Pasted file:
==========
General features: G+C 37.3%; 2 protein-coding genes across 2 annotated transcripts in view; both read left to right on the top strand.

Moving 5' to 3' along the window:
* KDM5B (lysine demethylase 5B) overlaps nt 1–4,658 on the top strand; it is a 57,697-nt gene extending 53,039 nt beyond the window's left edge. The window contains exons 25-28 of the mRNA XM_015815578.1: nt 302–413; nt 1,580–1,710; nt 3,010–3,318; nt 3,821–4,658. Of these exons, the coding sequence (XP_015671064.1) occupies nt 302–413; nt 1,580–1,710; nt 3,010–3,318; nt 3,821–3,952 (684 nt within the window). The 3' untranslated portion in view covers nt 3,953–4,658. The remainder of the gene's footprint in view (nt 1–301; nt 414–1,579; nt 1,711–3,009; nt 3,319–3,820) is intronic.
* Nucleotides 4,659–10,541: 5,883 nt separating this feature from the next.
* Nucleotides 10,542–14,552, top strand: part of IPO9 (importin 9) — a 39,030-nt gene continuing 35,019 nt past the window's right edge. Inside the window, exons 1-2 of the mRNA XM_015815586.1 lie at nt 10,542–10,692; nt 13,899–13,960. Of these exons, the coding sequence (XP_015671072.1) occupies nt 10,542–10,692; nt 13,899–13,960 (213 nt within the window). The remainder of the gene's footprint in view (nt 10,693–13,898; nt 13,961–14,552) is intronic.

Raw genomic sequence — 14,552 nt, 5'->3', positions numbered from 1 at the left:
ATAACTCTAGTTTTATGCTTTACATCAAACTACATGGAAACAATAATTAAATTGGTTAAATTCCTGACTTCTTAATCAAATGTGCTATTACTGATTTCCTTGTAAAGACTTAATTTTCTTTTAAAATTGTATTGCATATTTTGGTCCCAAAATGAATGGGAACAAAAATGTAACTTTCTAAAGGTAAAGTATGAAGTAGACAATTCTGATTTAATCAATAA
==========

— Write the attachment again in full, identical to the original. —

General features: G+C 37.3%; 2 protein-coding genes across 2 annotated transcripts in view; both read left to right on the top strand.

Moving 5' to 3' along the window:
* KDM5B (lysine demethylase 5B) overlaps nt 1–4,658 on the top strand; it is a 57,697-nt gene extending 53,039 nt beyond the window's left edge. The window contains exons 25-28 of the mRNA XM_015815578.1: nt 302–413; nt 1,580–1,710; nt 3,010–3,318; nt 3,821–4,658. Of these exons, the coding sequence (XP_015671064.1) occupies nt 302–413; nt 1,580–1,710; nt 3,010–3,318; nt 3,821–3,952 (684 nt within the window). The 3' untranslated portion in view covers nt 3,953–4,658. The remainder of the gene's footprint in view (nt 1–301; nt 414–1,579; nt 1,711–3,009; nt 3,319–3,820) is intronic.
* Nucleotides 4,659–10,541: 5,883 nt separating this feature from the next.
* Nucleotides 10,542–14,552, top strand: part of IPO9 (importin 9) — a 39,030-nt gene continuing 35,019 nt past the window's right edge. Inside the window, exons 1-2 of the mRNA XM_015815586.1 lie at nt 10,542–10,692; nt 13,899–13,960. Of these exons, the coding sequence (XP_015671072.1) occupies nt 10,542–10,692; nt 13,899–13,960 (213 nt within the window). The remainder of the gene's footprint in view (nt 10,693–13,898; nt 13,961–14,552) is intronic.

Raw genomic sequence — 14,552 nt, 5'->3', positions numbered from 1 at the left:
ATAACTCTAGTTTTATGCTTTACATCAAACTACATGGAAACAATAATTAAATTGGTTAAATTCCTGACTTCTTAATCAAATGTGCTATTACTGATTTCCTTGTAAAGACTTAATTTTCTTTTAAAATTGTATTGCATATTTTGGTCCCAAAATGAATGGGAACAAAAATGTAACTTTCTAAAGGTAAAGTATGAAGTAGACAATTCTGATTTAATCAATAA